NATO Military Exercises
NATO begins a large naval exercise in the Baltic Sea Friday. Pictured: Latvia's Defense Chief Raimonds Graube (left) shakes hands with a Canadian paratrooper during the military exercise "Saber Strike" in Adazi, June 12, 2014. Reuters

The NATO alliance held joint military exercises Monday in Poland, Lithuania, Estonia and Latvia amid escalating tensions between eastern European nations and Russia. NATO has stepped up the size and training of its forces in recent months in response to a marked uptick in Russian military activity, including Moscow’s purported involvement in the eastern Ukraine conflict.

Dubbed “Saber Strike 2015,” the annual NATO exercises will involve 13 member nations and more than 6,000 soldiers, Agence France-Presse reported. United States military personnel will spearhead the drills, which were slated to continue through June 19.

“This is one of the biggest exercises in Lithuania since we joined NATO [in 2004],” Lithuania military commander Almantas Leika said, as quoted by AFP. “The huge allied presence demonstrates solidarity with the countries of this region.”

Several Eastern European nations, including some that are not NATO members, have expressed increasing concern with the rise in Russia’s military exercises this year. The Kremlin has ordered a series of snap-readiness drills for its land, sea and air forces in areas as far away as the Arctic Ocean. Latvia, Finland and Sweden have each reported encounters near their territory with suspected Russian submarines.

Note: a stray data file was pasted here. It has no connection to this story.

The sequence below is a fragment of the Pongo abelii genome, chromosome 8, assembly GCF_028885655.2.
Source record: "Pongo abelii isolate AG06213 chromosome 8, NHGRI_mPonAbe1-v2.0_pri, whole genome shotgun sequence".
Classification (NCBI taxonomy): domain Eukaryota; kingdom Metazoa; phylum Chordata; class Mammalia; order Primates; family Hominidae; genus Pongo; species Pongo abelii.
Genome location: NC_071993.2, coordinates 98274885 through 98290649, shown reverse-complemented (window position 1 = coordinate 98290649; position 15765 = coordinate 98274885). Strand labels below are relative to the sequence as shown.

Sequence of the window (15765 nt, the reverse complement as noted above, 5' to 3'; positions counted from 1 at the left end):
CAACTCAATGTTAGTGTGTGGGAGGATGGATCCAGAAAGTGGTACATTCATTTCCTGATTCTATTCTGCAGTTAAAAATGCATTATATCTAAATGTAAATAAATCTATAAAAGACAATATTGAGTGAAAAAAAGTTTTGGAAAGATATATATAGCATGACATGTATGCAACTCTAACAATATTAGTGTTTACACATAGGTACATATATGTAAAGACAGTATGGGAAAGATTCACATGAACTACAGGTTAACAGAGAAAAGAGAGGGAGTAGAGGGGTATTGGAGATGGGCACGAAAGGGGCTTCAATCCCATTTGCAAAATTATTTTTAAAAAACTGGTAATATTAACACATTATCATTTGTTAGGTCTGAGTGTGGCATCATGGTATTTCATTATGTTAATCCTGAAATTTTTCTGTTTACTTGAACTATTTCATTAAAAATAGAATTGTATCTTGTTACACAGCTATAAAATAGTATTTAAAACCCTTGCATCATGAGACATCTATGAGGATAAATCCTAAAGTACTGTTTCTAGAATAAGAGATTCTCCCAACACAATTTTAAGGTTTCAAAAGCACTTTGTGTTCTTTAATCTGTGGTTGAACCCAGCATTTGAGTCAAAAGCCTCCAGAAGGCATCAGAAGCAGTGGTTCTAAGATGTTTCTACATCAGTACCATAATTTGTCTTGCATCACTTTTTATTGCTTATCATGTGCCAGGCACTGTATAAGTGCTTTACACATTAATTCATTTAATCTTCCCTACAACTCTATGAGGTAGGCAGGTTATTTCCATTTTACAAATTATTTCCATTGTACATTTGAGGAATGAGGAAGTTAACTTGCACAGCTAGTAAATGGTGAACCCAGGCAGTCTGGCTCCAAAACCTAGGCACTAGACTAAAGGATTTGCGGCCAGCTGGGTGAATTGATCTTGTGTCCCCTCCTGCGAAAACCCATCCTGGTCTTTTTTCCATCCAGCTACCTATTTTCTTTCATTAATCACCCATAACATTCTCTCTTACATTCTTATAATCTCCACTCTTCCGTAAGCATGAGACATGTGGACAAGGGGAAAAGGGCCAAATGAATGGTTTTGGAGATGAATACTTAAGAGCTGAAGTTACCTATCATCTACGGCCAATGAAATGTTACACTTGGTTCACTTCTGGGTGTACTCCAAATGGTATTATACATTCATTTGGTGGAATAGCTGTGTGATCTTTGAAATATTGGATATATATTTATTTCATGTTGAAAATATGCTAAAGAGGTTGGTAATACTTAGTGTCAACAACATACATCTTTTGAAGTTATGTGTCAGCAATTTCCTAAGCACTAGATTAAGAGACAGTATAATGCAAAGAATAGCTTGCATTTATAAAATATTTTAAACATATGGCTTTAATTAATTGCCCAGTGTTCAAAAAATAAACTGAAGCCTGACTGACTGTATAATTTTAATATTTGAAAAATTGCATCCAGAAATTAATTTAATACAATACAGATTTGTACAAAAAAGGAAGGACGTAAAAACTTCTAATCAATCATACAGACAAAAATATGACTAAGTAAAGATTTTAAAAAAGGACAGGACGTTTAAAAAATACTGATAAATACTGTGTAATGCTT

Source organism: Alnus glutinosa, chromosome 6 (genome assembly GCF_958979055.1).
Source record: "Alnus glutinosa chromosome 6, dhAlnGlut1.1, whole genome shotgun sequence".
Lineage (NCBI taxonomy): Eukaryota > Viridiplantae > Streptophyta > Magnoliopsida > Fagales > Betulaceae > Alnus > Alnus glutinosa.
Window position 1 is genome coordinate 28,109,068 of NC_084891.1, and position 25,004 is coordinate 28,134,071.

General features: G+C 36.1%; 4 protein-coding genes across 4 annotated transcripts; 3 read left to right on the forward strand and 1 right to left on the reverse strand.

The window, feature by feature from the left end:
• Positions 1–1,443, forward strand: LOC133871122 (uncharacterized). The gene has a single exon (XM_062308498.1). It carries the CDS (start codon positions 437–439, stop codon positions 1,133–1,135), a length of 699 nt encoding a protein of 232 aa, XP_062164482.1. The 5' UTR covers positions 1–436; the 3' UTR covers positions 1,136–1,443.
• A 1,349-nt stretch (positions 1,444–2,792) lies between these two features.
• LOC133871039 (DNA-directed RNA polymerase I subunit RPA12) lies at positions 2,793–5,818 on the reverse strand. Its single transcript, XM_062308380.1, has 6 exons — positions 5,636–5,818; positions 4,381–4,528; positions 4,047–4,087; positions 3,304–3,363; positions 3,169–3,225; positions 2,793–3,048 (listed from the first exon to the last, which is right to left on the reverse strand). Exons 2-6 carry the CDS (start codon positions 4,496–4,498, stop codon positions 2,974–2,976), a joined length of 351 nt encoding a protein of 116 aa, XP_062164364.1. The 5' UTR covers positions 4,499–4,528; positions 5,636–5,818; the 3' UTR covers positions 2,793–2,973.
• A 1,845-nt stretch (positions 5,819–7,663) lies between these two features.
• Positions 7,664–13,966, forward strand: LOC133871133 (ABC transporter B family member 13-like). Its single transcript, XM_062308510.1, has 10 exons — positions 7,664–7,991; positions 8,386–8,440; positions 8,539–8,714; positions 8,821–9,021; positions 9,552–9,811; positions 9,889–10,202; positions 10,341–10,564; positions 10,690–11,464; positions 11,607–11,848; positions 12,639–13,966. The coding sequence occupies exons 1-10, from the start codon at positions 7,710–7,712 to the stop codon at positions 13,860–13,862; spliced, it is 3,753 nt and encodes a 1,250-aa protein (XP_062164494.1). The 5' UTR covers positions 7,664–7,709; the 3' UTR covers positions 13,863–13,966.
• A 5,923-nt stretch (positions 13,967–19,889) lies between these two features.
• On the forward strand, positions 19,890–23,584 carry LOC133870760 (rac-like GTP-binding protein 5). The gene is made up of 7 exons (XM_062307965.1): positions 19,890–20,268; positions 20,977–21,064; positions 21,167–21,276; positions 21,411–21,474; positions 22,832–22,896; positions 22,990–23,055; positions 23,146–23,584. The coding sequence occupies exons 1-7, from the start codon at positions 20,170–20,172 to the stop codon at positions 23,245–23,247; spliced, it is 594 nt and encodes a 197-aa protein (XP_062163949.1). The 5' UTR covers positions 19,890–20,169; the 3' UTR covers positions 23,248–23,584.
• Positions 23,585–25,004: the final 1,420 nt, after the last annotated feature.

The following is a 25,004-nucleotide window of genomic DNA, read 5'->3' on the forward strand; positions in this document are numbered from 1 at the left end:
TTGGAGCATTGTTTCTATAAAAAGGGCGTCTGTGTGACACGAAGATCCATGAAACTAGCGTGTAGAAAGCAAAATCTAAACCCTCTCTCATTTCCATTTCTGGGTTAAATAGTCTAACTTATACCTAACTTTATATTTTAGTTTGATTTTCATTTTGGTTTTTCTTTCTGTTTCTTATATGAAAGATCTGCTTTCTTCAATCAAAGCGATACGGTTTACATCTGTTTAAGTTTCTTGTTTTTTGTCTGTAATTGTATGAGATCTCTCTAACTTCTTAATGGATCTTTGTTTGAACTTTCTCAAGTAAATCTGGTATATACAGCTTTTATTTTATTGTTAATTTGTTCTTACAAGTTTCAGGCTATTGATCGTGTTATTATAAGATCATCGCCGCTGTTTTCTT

Representatives from Latvia, Lithuania and Estonia banded together in May to request a permanent detachment of NATO troops within their borders to serve as a counterweight to Russia’s military, Reuters reported. NATO has defended the three nations’ air space since 2004, but has yet to address the request. The alliance also announced the expansion of its rapid reaction force earlier this year to consist of 30,000 troops.

Russia drew international criticism for its March 2014 annexation of Crimea and for its alleged support for pro-Moscow separatist rebels active in eastern Ukraine. A United Nations report released Monday said more than 6,400 people have died in the eastern Ukraine conflict and found evidence, but not definitive proof, of the Russian military’s involvement in hostilities. The Kremlin has denied culpability and claims any Russian nationals active in Ukraine are volunteers.